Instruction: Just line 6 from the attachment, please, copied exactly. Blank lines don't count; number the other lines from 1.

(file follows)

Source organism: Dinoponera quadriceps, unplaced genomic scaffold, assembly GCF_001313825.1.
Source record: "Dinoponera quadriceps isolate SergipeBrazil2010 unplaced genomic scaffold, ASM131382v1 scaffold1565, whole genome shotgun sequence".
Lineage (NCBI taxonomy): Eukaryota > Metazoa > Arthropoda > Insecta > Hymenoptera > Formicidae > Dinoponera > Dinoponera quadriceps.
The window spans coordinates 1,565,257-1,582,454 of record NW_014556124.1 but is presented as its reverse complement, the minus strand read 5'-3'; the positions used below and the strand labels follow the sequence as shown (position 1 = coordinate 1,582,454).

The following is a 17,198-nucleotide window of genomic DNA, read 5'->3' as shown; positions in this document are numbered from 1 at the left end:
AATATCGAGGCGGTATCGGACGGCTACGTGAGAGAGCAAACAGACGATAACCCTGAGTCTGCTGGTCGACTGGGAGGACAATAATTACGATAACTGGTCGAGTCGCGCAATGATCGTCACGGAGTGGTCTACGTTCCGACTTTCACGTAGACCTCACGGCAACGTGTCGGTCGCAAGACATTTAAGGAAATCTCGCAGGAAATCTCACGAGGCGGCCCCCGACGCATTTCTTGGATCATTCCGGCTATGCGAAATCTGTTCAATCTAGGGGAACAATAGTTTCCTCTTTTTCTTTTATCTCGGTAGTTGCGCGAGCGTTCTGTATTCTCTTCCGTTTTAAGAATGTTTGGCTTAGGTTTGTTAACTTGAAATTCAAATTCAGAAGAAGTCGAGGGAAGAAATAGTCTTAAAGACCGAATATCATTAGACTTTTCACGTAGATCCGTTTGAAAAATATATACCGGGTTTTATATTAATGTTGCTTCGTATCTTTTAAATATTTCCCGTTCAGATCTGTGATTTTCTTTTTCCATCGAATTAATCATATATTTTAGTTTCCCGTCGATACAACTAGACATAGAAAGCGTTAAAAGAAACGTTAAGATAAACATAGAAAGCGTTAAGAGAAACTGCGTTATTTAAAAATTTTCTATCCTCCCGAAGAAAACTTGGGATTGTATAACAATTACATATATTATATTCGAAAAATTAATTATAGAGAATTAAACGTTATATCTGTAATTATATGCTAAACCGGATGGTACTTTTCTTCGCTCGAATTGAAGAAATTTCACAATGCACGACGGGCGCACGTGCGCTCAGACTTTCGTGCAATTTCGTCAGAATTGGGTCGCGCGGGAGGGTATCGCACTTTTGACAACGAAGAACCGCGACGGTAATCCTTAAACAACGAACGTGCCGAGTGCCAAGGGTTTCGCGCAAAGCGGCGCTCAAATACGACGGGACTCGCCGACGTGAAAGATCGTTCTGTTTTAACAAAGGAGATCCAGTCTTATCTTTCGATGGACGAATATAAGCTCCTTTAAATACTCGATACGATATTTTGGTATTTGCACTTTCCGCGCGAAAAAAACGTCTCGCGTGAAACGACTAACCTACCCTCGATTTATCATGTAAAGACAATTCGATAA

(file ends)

AATATCGAGGCGGTATCGGACGGCTACGTGAGAGAGCAAACAGACGATAACCCTGAGTCTGCTGGTCGACTGGGAGGACAATAATTACGATAACTGGTCGAGTCGCGCAATGATCGTCACGGAGTGGTCTACGTTCCGACTTTCACGTAGACCTCACGGCAACGTGTCGGTCGCAAGACATTTAAGGAAATCTCGCAGGAAATCTCACGAGGCGGCCCCCGACGCATTTCTTGGATCATTCCGGCTATGCGAAATCTGTTCAATCTAGGGGAACAATAGTTTCCTCTTTTTCTTTTATCTCGGTAGTTGCGCGAGCGTTCTGTATTCTCTTCCGTTTTAAGAATGTTTGGCTTAGGTTTGTTAACTTGAAATTCAAATTCAGAAGAAGTCGAGGGAAGAAATAGTCTTAAAGACCGAATATCATTAGACTTTTCACGTAGATCCGTTTGAAAAATATATACCGGGTTTTATATTAATGTTGCTTCGTATCTTTTAAATATTTCCCGTTCAGATCTGTGATTTTCTTTTTCCATCGAATTAATCATATATTTTAGTTTCCCGTCGATACAACTAGACATAGAAAGCGTTAAAAGAAACGTTAAGATAAACATAGAAAGCGTTAAGAGAAACTGCGTTATTTAAAAATTTTCTATCCTCCCGAAGAAAACTTGGGATTGTATAACAATTACATATATTATATTCGAAAAATTAATTATAGAGAATTAAACGTTATATCTGTAATTATATGCTAAACCGGATGGTACTTTTCTTCGCTCGAATTGAAGAAATTTCACAATGCACGACGGGCGCACGTGCGCTCAGACTTTCGTGCAATTTCGTCAGAATTGGGTCGCGCGGGAGGGTATCGCACTTTTGACAACGAAGAACCGCGACGGTAATCCTTAAACAACGAACGTGCCGAGTGCCAAGGGTTTCGCGCAAAGCGGCGCTCAAATACGACGGGACTCGCCGACGTGAAAGATCGTTCTGTTTTAACAAAGGAGATCCAGTCTTATCTTTCGATGGACGAATATAAGCTCCTTTAAATACTCGATACGATATTTTGGTATTTGCACTTTCCGCGCGAAAAAAACGTCTCGCGTGAAACGACTAACCTACCCTCGATTTATCATGTAAAGACAATTCGATAA